Armenia and Azerbaijan agreed to strengthen the international monitoring of the front lines between their armed forces, a potentially significant step that could make it possible to identify the causes of the increasingly frequent flareups in violence between the two sides.
The agreement emerged from a meeting between the presidents of the two countries in Vienna on Monday night brokered by the Organization of Security and Cooperation in Europe and the United States, Russia, and France. The high-level involvement in the conflict follows what has come to be known as the "four-day war" in early April, the worst violence since the two sides signed a ceasefire agreement in 1994.
An OSCE statement after the meeting between Armenian President Serzh Sargsyan and his Azerbaijani counterpart Ilham Aliyev reported that the two sides "agreed to finalize in the shortest possible time an OSCE investigative mechanism. The Presidents also agreed to the expansion of the existing Office of the Personal Representative of the OSCE Chairperson in Office."
The paucity of resources of the current monitoring regime, with only six monitors covering a long, remote, line of contact, has made it nearly impossible to determine what is behind a ceasefire violation. And while the OSCE statement is vague, expanding the OSCE monitoring office and creating an "investigative mechanism" could ameliorate some of those problems.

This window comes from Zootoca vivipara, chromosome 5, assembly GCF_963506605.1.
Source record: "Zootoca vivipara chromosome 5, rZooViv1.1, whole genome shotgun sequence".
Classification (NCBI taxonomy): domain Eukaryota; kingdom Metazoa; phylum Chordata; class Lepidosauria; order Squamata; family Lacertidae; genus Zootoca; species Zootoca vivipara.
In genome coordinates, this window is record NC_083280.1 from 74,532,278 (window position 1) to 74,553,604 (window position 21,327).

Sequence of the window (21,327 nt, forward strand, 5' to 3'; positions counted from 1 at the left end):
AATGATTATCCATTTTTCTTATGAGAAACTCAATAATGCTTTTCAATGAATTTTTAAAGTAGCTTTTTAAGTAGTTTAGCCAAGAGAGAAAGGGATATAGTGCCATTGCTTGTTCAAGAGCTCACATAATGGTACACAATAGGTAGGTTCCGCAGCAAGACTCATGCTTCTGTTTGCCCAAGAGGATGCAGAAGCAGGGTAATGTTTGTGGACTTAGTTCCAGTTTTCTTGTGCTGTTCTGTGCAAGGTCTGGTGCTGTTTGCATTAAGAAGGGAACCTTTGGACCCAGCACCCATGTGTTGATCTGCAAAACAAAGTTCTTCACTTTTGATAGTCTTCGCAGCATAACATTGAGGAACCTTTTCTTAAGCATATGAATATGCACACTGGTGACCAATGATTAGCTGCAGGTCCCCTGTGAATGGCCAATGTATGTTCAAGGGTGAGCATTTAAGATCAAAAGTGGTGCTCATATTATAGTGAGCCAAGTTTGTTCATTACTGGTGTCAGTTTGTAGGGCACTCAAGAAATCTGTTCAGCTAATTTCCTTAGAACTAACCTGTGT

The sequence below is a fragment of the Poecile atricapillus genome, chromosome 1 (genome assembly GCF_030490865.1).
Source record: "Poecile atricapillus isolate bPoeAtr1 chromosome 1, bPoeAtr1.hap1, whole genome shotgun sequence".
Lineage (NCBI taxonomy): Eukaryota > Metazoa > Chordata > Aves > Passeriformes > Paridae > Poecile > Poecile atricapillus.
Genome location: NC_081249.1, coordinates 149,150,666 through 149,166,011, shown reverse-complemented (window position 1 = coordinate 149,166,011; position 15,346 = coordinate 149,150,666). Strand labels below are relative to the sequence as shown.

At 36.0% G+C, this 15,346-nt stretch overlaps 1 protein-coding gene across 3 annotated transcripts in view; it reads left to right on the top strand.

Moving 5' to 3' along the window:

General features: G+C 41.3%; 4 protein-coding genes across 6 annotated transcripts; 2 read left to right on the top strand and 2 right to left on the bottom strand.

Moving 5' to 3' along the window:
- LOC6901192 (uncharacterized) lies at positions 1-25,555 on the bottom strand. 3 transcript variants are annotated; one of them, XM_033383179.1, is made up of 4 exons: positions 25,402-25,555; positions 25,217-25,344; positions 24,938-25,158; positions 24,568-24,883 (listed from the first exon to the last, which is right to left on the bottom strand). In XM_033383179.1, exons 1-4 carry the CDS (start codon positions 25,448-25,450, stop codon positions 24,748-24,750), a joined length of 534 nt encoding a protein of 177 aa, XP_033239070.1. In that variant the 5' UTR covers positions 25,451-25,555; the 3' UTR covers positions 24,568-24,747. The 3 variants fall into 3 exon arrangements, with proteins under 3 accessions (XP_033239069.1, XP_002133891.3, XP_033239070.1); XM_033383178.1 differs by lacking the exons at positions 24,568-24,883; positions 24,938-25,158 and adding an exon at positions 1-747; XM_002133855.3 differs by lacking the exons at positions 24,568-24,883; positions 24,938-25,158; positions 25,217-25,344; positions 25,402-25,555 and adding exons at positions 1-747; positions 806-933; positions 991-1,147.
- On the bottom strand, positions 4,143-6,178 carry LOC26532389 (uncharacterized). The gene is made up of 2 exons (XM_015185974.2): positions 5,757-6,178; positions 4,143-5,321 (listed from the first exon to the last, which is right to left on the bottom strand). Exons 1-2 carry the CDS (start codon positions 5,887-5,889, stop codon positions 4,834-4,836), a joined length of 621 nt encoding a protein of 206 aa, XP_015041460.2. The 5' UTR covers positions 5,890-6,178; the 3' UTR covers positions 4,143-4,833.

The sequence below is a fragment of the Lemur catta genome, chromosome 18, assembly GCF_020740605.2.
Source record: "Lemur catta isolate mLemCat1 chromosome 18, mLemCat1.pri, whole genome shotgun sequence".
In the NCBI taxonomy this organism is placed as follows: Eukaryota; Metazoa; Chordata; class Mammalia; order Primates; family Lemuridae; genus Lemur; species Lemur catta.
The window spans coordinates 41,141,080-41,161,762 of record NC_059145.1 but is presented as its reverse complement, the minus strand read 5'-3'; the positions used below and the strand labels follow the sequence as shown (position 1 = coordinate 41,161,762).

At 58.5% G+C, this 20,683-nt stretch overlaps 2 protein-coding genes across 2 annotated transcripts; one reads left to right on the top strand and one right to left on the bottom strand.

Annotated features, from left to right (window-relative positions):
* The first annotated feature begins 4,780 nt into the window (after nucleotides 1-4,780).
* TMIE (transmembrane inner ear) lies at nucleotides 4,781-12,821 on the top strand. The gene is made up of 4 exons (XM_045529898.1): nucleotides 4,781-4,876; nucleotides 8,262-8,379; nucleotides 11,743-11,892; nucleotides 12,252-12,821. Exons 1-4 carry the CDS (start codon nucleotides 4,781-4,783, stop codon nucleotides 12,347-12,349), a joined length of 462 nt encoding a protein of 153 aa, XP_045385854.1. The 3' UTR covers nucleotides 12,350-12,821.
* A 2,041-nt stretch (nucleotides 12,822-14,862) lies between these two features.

The value of Uzbekistan’s national currency spiked sharply over the weekend in a development that some have linked to the unfolding corruption scandal involving GM Uzbekistan.
Traders on the black market in the capital, Tashkent, were buying dollars for around 5,500 sum on May 15, up from around 6,400 sum in the days before. They were selling dollars for around 6,000 sum. Rates in the capital typically set the pattern for the rest of the country.
The sudden change in fortunes of the sum has come as something of a shock to small and medium-scale businesses.
Umid, a market trader who rents a small stall from which he sells ice-cream, drinks and fast food snacks, said that he pays $400 in rent every month.